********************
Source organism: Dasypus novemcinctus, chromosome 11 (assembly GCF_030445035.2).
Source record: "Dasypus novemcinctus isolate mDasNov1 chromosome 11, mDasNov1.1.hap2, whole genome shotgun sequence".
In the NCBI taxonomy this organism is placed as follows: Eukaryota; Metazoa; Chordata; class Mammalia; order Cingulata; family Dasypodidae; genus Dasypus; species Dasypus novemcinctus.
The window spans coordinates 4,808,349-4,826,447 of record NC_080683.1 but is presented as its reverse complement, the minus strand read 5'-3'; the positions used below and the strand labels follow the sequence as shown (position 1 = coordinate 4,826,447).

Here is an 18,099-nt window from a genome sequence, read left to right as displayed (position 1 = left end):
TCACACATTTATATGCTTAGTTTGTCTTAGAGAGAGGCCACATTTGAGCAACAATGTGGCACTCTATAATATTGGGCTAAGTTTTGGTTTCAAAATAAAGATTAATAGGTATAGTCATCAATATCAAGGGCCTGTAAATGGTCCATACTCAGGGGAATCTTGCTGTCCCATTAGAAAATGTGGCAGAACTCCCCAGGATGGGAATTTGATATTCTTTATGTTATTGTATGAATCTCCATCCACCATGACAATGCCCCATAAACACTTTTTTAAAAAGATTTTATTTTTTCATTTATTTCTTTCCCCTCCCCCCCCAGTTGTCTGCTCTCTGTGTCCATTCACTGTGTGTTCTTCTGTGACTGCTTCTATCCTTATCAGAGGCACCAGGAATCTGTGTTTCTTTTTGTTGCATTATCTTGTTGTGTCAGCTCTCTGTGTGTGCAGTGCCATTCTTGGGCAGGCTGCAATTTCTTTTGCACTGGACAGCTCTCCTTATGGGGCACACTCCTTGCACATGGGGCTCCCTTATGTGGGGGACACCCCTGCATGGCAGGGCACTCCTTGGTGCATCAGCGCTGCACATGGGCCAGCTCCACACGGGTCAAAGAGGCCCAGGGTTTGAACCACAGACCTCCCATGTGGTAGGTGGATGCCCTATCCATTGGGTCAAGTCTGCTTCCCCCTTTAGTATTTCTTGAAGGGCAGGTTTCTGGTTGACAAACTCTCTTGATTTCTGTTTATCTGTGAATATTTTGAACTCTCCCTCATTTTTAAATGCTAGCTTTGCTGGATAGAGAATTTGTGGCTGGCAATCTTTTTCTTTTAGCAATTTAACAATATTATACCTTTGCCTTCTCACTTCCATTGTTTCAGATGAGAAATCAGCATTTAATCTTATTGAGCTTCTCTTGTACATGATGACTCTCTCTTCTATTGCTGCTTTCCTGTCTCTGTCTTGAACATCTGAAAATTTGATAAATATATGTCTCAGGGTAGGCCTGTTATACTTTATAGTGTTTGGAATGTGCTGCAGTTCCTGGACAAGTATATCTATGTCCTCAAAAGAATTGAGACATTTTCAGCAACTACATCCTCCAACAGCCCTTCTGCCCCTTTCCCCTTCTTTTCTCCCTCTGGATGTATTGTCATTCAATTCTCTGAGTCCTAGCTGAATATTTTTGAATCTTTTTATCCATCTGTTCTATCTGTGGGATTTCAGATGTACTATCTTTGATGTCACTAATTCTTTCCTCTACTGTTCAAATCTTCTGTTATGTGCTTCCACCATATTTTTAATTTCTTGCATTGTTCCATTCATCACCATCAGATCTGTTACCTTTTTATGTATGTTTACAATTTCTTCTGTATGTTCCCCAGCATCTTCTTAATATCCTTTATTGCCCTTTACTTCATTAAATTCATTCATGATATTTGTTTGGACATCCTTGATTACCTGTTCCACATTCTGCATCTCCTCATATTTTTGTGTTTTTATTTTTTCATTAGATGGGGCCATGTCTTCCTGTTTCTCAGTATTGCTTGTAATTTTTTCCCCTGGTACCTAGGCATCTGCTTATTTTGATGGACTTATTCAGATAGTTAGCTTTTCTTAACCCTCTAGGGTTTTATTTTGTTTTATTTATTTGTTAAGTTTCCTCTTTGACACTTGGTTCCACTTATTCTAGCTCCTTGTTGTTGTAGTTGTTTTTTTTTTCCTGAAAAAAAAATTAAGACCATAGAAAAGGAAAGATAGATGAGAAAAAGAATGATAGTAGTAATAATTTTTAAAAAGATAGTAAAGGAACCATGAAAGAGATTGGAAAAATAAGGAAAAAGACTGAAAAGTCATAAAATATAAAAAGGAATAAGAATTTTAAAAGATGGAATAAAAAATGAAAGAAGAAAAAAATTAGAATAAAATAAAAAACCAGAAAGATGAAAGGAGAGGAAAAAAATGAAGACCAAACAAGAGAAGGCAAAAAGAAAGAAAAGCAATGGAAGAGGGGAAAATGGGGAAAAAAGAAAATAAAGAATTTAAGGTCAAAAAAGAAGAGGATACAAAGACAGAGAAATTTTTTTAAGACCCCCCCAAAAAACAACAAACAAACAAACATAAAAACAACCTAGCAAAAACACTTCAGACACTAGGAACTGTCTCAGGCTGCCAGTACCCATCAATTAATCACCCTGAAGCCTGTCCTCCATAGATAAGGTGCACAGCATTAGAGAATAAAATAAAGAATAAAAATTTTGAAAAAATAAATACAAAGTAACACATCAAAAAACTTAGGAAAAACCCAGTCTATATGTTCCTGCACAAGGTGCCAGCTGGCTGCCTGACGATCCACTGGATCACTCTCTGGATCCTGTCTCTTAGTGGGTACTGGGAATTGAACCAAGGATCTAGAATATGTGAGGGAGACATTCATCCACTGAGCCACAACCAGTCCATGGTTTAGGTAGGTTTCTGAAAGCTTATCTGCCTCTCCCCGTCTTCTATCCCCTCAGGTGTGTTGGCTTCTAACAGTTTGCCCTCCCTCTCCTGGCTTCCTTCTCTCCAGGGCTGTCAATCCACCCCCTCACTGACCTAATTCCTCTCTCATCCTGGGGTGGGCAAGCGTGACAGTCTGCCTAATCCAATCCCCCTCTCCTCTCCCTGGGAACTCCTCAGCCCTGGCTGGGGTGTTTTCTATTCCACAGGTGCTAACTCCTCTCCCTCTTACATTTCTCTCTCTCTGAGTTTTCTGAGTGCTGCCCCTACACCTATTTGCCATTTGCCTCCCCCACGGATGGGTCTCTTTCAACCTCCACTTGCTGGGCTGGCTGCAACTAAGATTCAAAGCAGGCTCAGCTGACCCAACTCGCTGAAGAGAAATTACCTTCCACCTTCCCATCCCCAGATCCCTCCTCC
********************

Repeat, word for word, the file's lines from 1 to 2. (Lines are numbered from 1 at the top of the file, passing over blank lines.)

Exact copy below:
Source organism: Dasypus novemcinctus, chromosome 11 (assembly GCF_030445035.2).
Source record: "Dasypus novemcinctus isolate mDasNov1 chromosome 11, mDasNov1.1.hap2, whole genome shotgun sequence".